Manual Labors: SPAM: SPAM Mark I Microcode

There are two facets to the microcode, the code required to get the assembler to do what we wanted, and the microcode itself. The assembler supports constant definition, macro expansion (including nested macros), and line labeling. Toward the beginning of the file, there are definitions for the controller input and output data, as well as the DO, BR0, and BR1 macros. The DO and BR macros assemble into one byte, for the high or low rom depending on the setting of the assembler constant HIGH_ROM.

The macros themselves are relatively unimportant, but do merit some discussion.

DO takes one argument, the thing to assert on the controller outputs. It then XORs (with a "!") the argument with the constant bitmask DO_CMD, which allows active low signals by setting the bit in the bitmask corresponding to that signal. The argument actually passed to DO is usually more than one signal, and this works by taking defined controller output bitmasks (such as ADR_INC or RAM_CS\) and ORing them together (with a ".") before passing them. This is very strange, but it works well and looks good.

BR0 and BR1 are branch on 0 and 1 respectively. They take two arguments separated by a ";". The first argument is the controller input number to branch on, always a defined constant (such as USR_REW or IFF_TRU). The second argument is the assembler label to branch to. The macro constructs the necessary byte by shifting and adding its arguments.

Finally, we wrote a macro called BEEP, which causes the machine to beep. This made it much easier to beep at will, and flex the powerful muscles of our beep generator, as it generated beeps in all its glorious splendor. The microcode itself consisted of six (6) main blocks:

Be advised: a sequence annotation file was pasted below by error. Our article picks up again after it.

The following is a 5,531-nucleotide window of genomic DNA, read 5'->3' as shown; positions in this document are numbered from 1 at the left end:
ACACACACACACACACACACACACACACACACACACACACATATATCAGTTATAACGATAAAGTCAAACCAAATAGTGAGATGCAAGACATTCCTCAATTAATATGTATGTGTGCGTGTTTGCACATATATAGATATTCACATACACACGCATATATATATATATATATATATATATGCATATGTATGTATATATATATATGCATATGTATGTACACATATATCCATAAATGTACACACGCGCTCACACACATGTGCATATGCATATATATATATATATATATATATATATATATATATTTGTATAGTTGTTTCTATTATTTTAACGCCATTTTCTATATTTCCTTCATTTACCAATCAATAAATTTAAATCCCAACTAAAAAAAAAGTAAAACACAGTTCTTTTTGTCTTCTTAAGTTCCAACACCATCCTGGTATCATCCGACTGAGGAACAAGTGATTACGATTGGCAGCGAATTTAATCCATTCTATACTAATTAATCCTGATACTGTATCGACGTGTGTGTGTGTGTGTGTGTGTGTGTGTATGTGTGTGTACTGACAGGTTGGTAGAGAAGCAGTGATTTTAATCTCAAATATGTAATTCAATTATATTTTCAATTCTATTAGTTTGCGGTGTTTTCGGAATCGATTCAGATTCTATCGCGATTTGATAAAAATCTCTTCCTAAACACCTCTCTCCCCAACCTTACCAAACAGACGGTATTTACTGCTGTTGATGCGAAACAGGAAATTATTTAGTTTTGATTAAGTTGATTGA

Initialization in SPAM mark I simply set the message count to 0.
Event Loop
The event loop mainly dispatched control to handlers for various input events. In addition, on a USR_RNG, the main loop plays an outgoing message, checks USR_RNG again to see if the caller has hung up, and then increments MSG_CNT, sets CUR_MSG, and passes control to the code for recording a message.
Record takes data from the A to D converter, and stores it in the ram for the current message. It works by first settting the address controller to the beginning of the current message. Then we encounter for the first time our ram loop. The loop first waits for a rising edge on CLK_SLO, which we call 'synchronizing' with CLK_SLO.
This ensures each loop iteration will start at the beginning of a CLK_SLO cycle, and so we will sample at 8KHz. We then copy data from the A to D converter into the RAM, and increment the address counters. The loop continues as long as ADR_DON is low, which will occur after two (2) seconds have passed. Record has an additional entry point which sets CUR_MSG to 0 before recording, in order to record an outgoing message.
Play Outgoing Message
This is virtually identical to record, except that in the ram loop, data is copied from the ram to the D to A converter.
The guts of play are similar to play OGM, except that branches are included in the loop to check rewind and fast forward. The size of the loop becomes critical here, as the controller's clock is only eight (8) times faster than CLK_SLO, which means only eight instructions can be executed in each iteration. If FF or RW are pressed, USR_FFW or USR_REW will go high, and the loop will be interrupted to handle the input. On a fast forward, we check that there are still more messages to be played. If not, we exit the play loop. If so, we start playing the next message. On a rewind, we play the previous message, or restart the first message. This was (surprise, surprise) not what was expected, and was fixed in SPAM mark II. When done playing a message, execution branches to FASTFWD, where the current message is incremented, or we return to the event loop.
Erase simply sets the message count to zero (0).

Full microcode for SPAM mark I is in Appendix B.

Next: SPAM Mark II